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Georgia: Turkey
Country Study > Chapter 8 > Foreign Relations > Relations with Neighboring Countries > Turkey


Despite a history of episodic Turkish invasions, Shevardnadze courted Turkey as an economic and diplomatic partner. Georgians took advantage of the opening of border traffic with Turkey to begin vigorous commercial activities with their nearest "capitalist" neighbor. In 1992 Georgia became a member of the Black Sea Economic Cooperation Organization, which is based in Turkey. In December 1992, Turkey granted Georgia a credit equivalent to US$50 million to purchase wheat and other goods and to stimulate Turkish private investment in the republic. Georgia also signed several diplomatic agreements with Turkey in the early 1990s, including a Georgian pledge to respect existing common borders, and official Turkish support of Georgian national integrity against the Abkhazian separatist movement. The issue of reinstatement of exiled Meskhetian Turks eased in 1993 when Georgia established official contacts with that minority.

Data as of March 1994

Last Updated: March 1994

Editor's Note: Country Studies included here were published between 1988 and 1998. The Country study for Georgia was first published in 1994. Where available, the data has been updated through 2008. The date at the bottom of each section will indicate the time period of the data. Information on some countries may no longer be up to date. See the "Research Completed" date at the beginning of each study on the Title Page or the "Data as of" date at the end of each section of text. This information is included due to its comprehensiveness and for historical purposes.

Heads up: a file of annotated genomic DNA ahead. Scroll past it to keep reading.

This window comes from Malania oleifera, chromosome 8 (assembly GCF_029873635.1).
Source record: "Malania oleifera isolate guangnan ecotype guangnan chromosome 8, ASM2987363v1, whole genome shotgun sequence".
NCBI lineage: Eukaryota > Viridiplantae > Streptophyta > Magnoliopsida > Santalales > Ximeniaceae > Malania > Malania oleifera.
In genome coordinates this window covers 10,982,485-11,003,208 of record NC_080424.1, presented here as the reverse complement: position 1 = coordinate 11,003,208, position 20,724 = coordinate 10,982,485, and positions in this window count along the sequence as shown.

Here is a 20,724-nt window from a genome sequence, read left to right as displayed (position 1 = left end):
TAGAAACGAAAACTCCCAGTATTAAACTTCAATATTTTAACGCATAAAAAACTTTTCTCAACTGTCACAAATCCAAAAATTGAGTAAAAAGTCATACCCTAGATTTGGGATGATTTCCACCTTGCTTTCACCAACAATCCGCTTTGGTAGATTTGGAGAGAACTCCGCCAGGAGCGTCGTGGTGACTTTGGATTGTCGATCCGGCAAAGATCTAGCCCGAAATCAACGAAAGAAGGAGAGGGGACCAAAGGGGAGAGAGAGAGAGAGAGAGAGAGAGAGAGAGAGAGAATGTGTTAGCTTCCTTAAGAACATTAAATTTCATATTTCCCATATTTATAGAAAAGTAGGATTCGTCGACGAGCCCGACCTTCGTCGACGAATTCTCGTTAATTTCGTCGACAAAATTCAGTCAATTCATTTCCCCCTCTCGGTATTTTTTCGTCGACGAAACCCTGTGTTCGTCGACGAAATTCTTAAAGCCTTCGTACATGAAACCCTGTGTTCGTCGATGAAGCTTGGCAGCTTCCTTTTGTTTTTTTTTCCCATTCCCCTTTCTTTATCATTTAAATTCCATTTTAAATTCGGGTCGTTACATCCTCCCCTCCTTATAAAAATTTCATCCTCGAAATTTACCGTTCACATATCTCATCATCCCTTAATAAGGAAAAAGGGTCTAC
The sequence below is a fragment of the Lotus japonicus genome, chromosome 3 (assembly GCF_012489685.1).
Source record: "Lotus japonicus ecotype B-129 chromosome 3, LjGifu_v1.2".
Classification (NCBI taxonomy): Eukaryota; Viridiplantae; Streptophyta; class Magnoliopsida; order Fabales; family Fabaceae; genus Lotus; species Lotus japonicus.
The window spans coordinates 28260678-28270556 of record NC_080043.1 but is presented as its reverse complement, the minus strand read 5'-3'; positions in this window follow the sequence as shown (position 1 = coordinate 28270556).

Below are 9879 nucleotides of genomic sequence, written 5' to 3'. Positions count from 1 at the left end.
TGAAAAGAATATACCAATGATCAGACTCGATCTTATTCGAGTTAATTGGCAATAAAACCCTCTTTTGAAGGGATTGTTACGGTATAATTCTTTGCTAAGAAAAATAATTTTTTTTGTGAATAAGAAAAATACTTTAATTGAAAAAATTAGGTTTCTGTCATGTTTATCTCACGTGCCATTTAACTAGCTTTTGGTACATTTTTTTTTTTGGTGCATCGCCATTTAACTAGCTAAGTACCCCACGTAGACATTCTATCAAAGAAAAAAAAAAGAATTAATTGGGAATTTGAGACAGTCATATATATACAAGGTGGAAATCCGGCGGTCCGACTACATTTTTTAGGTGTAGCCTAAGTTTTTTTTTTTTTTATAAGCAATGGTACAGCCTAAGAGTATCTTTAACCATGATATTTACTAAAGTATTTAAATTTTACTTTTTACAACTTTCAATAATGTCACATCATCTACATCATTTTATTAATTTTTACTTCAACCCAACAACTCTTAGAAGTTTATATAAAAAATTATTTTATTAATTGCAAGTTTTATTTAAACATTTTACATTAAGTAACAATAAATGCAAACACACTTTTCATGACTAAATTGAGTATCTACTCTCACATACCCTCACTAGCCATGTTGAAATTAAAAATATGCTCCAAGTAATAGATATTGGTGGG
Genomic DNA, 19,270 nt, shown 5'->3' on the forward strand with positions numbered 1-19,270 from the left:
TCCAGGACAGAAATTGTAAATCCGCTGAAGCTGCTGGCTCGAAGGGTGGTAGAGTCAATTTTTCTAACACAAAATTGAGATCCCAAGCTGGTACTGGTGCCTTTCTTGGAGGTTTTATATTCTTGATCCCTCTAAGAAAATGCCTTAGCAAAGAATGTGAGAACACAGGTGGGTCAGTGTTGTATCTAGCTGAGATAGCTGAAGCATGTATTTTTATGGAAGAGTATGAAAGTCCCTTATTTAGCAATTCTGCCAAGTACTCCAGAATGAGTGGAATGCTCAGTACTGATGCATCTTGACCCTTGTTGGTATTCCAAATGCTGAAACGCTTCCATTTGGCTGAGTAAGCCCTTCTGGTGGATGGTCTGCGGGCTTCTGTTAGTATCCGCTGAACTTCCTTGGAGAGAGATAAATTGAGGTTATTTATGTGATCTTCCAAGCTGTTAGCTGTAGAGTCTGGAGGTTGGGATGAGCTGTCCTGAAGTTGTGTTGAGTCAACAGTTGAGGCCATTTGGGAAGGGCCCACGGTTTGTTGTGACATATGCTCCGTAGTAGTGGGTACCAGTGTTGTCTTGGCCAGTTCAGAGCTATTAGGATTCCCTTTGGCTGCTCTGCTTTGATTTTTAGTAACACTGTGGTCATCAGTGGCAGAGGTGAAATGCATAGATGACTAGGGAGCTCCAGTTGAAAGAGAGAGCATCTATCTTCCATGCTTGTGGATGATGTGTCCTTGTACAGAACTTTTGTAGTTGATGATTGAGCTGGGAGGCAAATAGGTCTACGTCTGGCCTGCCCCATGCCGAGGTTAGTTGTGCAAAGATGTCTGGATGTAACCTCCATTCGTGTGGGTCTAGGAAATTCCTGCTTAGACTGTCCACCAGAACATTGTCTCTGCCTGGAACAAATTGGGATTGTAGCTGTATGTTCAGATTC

Note that current information from the CIA World Factbook, U.S. Department of State Background Notes, Australia's Department of Foreign Affairs and Trade Country Briefs, the UK's Foreign and Commonwealth Office's Country Profiles, and the World Bank can be found on

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